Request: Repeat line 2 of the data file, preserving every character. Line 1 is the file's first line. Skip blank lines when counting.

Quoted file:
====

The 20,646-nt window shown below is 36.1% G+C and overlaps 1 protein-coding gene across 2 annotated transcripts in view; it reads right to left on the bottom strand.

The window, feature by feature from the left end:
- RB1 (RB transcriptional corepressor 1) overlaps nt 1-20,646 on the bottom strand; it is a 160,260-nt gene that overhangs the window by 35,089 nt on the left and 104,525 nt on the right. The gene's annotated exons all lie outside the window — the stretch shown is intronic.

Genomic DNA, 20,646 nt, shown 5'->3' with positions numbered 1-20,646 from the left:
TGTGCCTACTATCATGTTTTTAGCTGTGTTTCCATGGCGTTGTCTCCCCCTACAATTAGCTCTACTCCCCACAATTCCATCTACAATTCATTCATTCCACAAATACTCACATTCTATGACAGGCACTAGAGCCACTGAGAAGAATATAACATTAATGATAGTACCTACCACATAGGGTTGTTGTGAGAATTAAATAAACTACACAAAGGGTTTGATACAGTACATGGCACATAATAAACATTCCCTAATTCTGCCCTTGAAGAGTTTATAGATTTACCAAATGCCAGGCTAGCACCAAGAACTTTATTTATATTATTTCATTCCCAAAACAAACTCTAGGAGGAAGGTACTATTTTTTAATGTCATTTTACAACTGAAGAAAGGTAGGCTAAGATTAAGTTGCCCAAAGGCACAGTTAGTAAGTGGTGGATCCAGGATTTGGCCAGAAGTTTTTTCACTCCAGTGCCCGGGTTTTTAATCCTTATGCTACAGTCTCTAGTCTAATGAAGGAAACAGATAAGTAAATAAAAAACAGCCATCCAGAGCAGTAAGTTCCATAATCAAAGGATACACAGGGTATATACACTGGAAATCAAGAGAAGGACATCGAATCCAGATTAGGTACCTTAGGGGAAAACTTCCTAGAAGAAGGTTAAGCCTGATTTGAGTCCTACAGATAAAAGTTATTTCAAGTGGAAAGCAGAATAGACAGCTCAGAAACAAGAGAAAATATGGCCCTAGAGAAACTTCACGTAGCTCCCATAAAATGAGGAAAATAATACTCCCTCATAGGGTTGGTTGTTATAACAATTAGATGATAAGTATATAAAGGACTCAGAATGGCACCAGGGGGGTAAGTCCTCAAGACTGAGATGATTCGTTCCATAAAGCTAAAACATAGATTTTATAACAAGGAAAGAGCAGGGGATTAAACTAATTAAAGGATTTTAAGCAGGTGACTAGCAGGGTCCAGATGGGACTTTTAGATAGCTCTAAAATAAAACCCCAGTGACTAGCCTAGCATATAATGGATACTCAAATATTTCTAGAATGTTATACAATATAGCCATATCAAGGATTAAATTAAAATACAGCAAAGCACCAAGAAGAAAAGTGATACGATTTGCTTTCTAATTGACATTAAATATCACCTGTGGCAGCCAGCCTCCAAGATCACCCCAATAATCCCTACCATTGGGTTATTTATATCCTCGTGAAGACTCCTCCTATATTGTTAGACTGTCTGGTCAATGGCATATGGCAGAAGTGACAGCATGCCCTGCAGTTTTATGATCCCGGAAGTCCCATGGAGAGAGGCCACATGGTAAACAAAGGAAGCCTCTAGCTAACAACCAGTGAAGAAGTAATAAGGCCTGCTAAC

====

The window, feature by feature from the left end: